Don't Touch Kitty: Petting May Stress Out Your Cat
People with pet cats should think twice before petting their feline friends, according to animal experts. New research reveals that some cats get stressed when exposed to human touch.
Researchers found that cats who reluctantly allow their owners to stroke them get more stressed out than those who carefully avoid being petted.
British scientists from the University of Lincoln analyzed the levels of stress hormones in different cats before petting them to various degrees. The findings revealed that none of the cats in the study enjoyed being constantly touched. However, some cats were prepared to tolerate it. Researchers found that cars who tolerated human touch had noticeably higher stress levels.
Researchers said that the findings suggest that cats who reluctantly let their owners stroke them are more stressed than those who avoid being touched altogether.
"Our data suggests cats who tolerate, rather than enjoy or dislike being petted, seem to be the most stressed," researcher Professor Daniel Mills from the University of Lincoln said in a news release.
In the latest study, researchers looked at how cat deal with living alongside humans and other felines in a single household.
Researchers observed cats living alone, in pairs and in groups of three or four in the home. Researchers then assessed levels of stress hormones on four separate occasions.
"We chose stable households to look into this question and were quite surprised by the results. Despite typically living on their own in the wild, we have known for some time that cats come together when resources like food are concentrated in a single area, for example when people feed strays. However, it might be that they do this out of need and it is still stressful for them, because they are not a naturally social species," Mills said.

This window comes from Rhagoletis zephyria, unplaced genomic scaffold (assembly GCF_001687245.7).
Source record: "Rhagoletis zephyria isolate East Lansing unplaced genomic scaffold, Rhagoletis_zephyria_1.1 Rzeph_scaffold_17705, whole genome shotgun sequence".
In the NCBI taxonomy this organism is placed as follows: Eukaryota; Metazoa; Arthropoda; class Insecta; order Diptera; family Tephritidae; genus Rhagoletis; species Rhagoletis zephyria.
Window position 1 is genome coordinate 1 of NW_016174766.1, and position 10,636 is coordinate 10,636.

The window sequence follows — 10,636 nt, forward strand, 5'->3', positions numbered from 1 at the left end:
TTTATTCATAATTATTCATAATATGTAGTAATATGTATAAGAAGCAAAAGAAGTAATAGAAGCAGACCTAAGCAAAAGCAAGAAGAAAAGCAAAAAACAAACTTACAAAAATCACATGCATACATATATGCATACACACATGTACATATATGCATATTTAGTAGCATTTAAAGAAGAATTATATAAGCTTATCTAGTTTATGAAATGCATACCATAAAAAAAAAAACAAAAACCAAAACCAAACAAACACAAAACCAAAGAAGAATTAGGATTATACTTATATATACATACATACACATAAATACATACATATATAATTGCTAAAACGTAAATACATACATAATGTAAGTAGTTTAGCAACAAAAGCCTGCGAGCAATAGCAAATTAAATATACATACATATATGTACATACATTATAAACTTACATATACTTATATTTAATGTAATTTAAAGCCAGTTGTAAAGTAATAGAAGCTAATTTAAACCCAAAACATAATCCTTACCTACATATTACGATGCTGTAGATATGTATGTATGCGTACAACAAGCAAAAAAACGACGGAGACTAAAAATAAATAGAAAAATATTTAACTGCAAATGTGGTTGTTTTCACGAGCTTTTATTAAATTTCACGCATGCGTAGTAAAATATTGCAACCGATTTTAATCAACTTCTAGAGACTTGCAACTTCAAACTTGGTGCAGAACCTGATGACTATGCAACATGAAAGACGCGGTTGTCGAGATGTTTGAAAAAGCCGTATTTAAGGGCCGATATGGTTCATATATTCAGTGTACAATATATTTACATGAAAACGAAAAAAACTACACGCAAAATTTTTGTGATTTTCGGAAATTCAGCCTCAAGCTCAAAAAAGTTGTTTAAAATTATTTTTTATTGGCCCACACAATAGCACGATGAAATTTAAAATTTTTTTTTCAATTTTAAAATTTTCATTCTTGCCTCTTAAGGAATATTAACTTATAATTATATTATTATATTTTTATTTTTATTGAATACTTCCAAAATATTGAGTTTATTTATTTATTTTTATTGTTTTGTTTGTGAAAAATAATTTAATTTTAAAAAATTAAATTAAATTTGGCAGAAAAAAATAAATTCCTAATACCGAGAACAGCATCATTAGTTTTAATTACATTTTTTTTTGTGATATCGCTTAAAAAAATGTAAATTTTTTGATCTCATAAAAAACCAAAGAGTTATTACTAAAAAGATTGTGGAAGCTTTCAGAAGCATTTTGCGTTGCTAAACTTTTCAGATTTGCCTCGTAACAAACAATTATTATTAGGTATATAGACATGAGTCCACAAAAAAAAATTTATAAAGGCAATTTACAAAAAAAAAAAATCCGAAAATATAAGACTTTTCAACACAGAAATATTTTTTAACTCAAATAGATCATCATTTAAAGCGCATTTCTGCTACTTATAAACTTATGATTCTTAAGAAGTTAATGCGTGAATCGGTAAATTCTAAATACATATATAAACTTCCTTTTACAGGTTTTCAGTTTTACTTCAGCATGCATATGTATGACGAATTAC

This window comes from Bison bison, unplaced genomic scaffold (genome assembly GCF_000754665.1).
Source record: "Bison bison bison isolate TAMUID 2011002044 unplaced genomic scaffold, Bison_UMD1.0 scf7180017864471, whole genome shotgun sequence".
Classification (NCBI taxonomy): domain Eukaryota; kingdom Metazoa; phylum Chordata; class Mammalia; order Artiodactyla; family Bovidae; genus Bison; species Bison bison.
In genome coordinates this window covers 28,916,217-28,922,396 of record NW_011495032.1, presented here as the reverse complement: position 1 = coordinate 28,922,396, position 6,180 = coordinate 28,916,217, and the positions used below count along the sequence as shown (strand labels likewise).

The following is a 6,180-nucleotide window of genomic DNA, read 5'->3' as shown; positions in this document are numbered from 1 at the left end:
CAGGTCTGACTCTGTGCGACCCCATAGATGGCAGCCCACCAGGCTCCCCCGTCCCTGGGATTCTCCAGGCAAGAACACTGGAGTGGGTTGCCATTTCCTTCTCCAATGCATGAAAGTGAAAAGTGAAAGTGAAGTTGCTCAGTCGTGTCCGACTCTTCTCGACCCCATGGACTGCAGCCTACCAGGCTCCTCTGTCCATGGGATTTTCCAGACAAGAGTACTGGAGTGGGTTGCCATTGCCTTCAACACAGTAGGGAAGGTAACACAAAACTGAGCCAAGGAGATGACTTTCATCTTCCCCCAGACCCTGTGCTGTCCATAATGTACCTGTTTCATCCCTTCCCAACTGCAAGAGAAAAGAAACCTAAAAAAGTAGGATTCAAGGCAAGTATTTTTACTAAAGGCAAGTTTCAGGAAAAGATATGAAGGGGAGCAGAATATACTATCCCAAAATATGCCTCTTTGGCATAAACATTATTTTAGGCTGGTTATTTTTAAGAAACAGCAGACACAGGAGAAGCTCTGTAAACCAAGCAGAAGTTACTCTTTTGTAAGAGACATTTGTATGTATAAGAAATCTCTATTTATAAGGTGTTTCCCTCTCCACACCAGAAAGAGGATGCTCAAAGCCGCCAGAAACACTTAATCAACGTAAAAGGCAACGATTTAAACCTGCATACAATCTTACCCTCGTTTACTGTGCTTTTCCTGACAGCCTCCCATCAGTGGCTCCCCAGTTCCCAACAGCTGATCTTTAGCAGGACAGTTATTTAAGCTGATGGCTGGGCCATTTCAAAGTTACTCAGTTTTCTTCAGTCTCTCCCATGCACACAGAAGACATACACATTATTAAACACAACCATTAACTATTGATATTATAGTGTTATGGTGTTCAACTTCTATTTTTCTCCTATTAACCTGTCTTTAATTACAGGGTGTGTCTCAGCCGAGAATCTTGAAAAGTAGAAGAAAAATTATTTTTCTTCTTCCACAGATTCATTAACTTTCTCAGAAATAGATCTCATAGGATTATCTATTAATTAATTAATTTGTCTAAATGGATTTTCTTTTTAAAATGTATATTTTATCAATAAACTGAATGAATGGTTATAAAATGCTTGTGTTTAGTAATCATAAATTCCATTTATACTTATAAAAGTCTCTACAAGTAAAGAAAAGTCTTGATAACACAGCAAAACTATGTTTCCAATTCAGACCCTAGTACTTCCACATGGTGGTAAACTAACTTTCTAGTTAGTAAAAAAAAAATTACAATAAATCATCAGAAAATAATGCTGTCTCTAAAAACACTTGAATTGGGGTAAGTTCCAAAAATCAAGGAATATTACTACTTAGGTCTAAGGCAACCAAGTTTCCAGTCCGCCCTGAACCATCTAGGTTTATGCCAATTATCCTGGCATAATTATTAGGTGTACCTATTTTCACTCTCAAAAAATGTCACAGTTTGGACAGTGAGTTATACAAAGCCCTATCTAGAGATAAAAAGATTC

Mills and his team found that while the number of cats in the home did not predict stress levels, younger cats under two years old were more stressed living on their own than those living in larger groups.
"Many people keep groups of cats in their home and although they might seem happy together, some people have argued that because this is an unnatural set up, it is not good for their welfare," Mills said.
"Our research shows this is not necessarily the case. It seems even if they are not best friends, cats may be able to organize themselves to avoid each other without getting stressed. Also, and I think very intriguingly, our data suggests that cats who tolerate, rather than enjoy or dislike being petted, seem to be the most stressed," he explained.
"The results also reinforce the importance of ensuring that you give all individuals control over their environment, so if you have several cats you should give them the choice of sharing or having their own special areas to eat, drink and go to the toilet," Mills added.